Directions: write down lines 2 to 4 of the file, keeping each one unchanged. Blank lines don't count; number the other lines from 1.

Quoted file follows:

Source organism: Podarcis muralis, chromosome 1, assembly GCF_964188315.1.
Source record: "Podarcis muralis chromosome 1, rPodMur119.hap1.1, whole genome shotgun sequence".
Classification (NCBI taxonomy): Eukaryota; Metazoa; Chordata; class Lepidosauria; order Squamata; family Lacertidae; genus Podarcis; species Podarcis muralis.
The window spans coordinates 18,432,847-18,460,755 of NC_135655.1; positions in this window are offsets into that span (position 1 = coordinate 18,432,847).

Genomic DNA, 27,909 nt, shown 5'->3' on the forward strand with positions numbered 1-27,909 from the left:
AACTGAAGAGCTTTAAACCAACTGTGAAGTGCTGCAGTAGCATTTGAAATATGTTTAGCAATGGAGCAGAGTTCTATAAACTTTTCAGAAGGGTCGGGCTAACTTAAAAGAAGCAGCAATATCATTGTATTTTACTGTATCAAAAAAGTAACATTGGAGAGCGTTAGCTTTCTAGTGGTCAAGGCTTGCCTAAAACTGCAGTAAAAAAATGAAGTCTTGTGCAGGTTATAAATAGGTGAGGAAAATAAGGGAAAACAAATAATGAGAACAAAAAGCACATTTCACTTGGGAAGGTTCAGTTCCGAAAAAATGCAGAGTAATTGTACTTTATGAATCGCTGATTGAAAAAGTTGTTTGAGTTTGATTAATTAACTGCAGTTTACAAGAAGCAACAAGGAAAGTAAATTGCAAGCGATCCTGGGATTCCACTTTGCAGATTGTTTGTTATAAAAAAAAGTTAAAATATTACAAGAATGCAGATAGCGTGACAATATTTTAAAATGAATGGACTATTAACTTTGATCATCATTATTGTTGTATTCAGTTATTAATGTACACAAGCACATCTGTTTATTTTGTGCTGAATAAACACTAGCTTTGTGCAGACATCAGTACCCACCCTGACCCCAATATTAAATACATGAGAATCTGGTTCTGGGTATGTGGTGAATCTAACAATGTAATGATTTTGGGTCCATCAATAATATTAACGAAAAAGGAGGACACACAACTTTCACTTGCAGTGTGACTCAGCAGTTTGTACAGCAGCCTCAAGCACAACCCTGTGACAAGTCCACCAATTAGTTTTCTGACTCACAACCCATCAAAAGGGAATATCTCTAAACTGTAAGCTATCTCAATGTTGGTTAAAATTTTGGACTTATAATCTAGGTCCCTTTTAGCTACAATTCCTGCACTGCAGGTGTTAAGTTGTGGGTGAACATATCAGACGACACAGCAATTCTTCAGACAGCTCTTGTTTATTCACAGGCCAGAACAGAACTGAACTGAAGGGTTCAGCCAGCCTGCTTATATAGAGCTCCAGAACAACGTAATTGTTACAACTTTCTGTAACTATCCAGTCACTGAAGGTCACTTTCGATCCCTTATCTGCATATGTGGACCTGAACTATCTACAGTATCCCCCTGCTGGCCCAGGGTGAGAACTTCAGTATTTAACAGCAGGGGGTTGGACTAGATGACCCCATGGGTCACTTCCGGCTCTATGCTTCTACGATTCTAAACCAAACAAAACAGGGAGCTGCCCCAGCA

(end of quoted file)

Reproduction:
Source record: "Podarcis muralis chromosome 1, rPodMur119.hap1.1, whole genome shotgun sequence".
Classification (NCBI taxonomy): Eukaryota; Metazoa; Chordata; class Lepidosauria; order Squamata; family Lacertidae; genus Podarcis; species Podarcis muralis.
The window spans coordinates 18,432,847-18,460,755 of NC_135655.1; positions in this window are offsets into that span (position 1 = coordinate 18,432,847).